Uterine abnormalities occur as a result of Mullerian or paramesonephric duct anomalies or disturbances at the time of fusion or development (1). One of these abnormalities is identified as bicornuate uterus, caused by abnormal fusion of ducts (1). This condition might be diagnosed before or during pregnancy. According to previous studies, many of these abnormalities might be asymptomatic and may remain undiagnosed until abdominal surgeries, such as hysterectomy (7). In this regard, one of the first diagnostic clues is the occurrence of obstetrical complications.

Nevertheless, it seems that while bicornuate uterus does not lead to reduced fertility, it is particularly associated with adverse pregnancy outcomes, such as aberrant complications (8). Studies have shown that uterine rupture might occur during pregnancy because of a thin wall and inability of malformed uterus to expand as a normal one (9).

Other rare complications, such as failure of contraceptive methods, might also be responsible for this condition. In this regard, Naghibi et al. reported a case of pregnancy in a horn of bicornuate uterus. A history of both vaginal and caesarean delivery without any positive history of miscarriage was reported in the mentioned study. In terms of contraceptive methods, the subject was using intrauterine device (IUD) at the time, which failed since the device and fetus were in different horns of uterus. After the cesarean section, the device was removed and a female neonate at gestational age of 32 weeks (2200 gr) was delivered (10).

Early ultrasound is a contributing method for evaluation of the effects of abnormal uterus on pregnancy (11). Sensitivity of ultrasound in visualizing the rudimentary horn of uterus is 23%, which allows the diagnosis of only 14% of patients before the manifestation of clinical symptoms (12). In the current case report, ultrasound could not identify the first pregnancy. This could be due to the small size of uterine horn or difficulty to provide proper imaging of this condition. However, the patient was accurately diagnosed with rudimentary horn of uterus in her second pregnancy.

A case of pregnancy in one horn of bicornuate uterus was reported in a study by Adeyemi et al. Similar to the present report, the results of ultrasound revealed a bicornuate uterus in the patient. In addition, a history of intrauterine fetal mortality at term was affirmed, which was followed by a cesarean section for delivering a stillborn fetus. After another miscarriage, the patient of the mentioned study successfully gave birth to a healthy boy (weight: 2.8 kg, gestational age: 38 weeks) through a caesarean section (13).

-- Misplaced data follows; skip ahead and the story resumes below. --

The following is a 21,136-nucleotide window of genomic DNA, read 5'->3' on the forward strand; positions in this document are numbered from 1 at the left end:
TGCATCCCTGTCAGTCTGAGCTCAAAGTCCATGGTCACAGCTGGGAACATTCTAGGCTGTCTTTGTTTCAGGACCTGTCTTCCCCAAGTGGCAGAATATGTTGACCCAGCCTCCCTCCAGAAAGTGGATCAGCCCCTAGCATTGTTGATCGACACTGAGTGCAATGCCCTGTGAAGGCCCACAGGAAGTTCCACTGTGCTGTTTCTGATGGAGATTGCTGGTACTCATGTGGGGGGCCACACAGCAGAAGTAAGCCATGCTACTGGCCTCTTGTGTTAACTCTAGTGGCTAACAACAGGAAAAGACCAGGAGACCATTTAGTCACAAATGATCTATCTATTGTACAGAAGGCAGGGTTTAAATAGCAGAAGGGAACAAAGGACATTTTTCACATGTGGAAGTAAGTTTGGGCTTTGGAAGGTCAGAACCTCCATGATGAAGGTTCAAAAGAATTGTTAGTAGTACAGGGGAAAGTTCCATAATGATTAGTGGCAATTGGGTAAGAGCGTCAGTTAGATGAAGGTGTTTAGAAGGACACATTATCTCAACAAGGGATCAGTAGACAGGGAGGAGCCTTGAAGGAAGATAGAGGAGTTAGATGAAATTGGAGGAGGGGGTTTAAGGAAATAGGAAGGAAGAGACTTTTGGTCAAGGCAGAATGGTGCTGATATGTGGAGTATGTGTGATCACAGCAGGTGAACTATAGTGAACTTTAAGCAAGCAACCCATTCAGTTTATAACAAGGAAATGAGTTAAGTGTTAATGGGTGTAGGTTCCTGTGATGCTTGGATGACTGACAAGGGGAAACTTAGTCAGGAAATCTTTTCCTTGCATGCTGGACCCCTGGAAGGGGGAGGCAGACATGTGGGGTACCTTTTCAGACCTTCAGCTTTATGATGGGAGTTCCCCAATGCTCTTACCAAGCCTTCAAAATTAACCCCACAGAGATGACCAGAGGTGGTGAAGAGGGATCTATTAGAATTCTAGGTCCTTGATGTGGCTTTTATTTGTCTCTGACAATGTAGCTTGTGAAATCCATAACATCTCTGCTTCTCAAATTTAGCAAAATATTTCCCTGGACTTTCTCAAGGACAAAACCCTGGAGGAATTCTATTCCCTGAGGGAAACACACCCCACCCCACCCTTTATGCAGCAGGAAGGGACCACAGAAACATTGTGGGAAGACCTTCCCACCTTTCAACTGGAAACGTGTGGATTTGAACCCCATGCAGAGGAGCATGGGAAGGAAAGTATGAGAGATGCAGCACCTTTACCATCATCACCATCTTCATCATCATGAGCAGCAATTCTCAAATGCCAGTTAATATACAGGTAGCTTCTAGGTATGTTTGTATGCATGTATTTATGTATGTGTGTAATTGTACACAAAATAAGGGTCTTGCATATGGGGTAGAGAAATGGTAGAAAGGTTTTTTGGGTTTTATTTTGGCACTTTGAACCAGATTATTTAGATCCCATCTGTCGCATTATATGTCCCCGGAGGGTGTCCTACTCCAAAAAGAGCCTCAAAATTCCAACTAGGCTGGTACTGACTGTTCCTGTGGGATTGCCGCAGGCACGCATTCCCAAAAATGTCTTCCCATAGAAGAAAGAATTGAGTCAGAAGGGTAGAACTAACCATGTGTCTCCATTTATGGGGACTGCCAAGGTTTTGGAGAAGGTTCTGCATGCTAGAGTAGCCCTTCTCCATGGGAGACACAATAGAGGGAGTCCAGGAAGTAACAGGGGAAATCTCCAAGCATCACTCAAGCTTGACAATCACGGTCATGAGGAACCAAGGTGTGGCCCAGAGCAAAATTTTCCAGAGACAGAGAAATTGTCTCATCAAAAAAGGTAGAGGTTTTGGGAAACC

Another effective procedure for evaluation of fallopian tubes and uterus is the invasive hysterosalpingography process, in which patients are exposed to radiation. Given the inability of this procedure to visualize the external uterine contour, non-invasive modalities (e.g., ultrasound) are prominently used for evaluation of uterine anomalies. Some of the more recent imaging methods, such as 3D transvaginal ultrasound, have been identified as faster procedures, compared to magnetic resonance imaging (MRI). In addition, they have the ability of evaluating the external uterine contour in women (14).

Initially, the objectives of the research were explained to the patient and she was assured of the confidentiality terms. Afterwards, an informed consent was obtained from her prior to study.


According to the findings of the current research, uterine abnormalities are accompanied with uneventful outcomes such as preterm labor, fetal malpresentation, and even perinatal mortality. However, these anomalies may not be suspected before the occurrence of abortion or its complications. In the present report, while the first abortion might have not been caused by uterine abnormalities, the breech position in the second pregnancy possibly resulted from bicornuate uterus. Although women with complete bicornuate uteri might experience successful pregnancy, they are still at the risk of certain complications. Nevertheless, it seems necessary to raise the patients’ awareness towards the possible outcomes of this condition by physicians.


We sincere appreciate all hospital staffs for their advice and inputs.

Conflicts of Interest

The authors declare no conflicts of interest.